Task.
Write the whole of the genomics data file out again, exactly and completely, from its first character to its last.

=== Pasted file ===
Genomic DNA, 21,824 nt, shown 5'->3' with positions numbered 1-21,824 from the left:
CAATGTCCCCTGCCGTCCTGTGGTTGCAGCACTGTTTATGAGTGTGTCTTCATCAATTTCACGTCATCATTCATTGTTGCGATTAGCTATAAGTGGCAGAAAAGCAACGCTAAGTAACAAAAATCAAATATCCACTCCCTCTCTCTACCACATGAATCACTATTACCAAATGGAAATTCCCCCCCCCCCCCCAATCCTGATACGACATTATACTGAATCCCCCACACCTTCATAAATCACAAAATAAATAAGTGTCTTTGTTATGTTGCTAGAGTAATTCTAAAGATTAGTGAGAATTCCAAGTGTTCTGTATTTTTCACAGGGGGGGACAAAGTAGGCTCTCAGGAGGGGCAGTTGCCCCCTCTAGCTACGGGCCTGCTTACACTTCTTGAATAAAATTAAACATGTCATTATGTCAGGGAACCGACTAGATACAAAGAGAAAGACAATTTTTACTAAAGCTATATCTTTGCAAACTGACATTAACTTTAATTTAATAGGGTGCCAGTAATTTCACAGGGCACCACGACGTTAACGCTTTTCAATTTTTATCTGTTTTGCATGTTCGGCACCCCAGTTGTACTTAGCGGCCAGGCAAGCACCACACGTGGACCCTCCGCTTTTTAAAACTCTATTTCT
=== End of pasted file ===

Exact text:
Genomic DNA, 21,824 nt, shown 5'->3' with positions numbered 1-21,824 from the left:
CAATGTCCCCTGCCGTCCTGTGGTTGCAGCACTGTTTATGAGTGTGTCTTCATCAATTTCACGTCATCATTCATTGTTGCGATTAGCTATAAGTGGCAGAAAAGCAACGCTAAGTAACAAAAATCAAATATCCACTCCCTCTCTCTACCACATGAATCACTATTACCAAATGGAAATTCCCCCCCCCCCCCCAATCCTGATACGACATTATACTGAATCCCCCACACCTTCATAAATCACAAAATAAATAAGTGTCTTTGTTATGTTGCTAGAGTAATTCTAAAGATTAGTGAGAATTCCAAGTGTTCTGTATTTTTCACAGGGGGGGACAAAGTAGGCTCTCAGGAGGGGCAGTTGCCCCCTCTAGCTACGGGCCTGCTTACACTTCTTGAATAAAATTAAACATGTCATTATGTCAGGGAACCGACTAGATACAAAGAGAAAGACAATTTTTACTAAAGCTATATCTTTGCAAACTGACATTAACTTTAATTTAATAGGGTGCCAGTAATTTCACAGGGCACCACGACGTTAACGCTTTTCAATTTTTATCTGTTTTGCATGTTCGGCACCCCAGTTGTACTTAGCGGCCAGGCAAGCACCACACGTGGACCCTCCGCTTTTTAAAACTCTATTTCT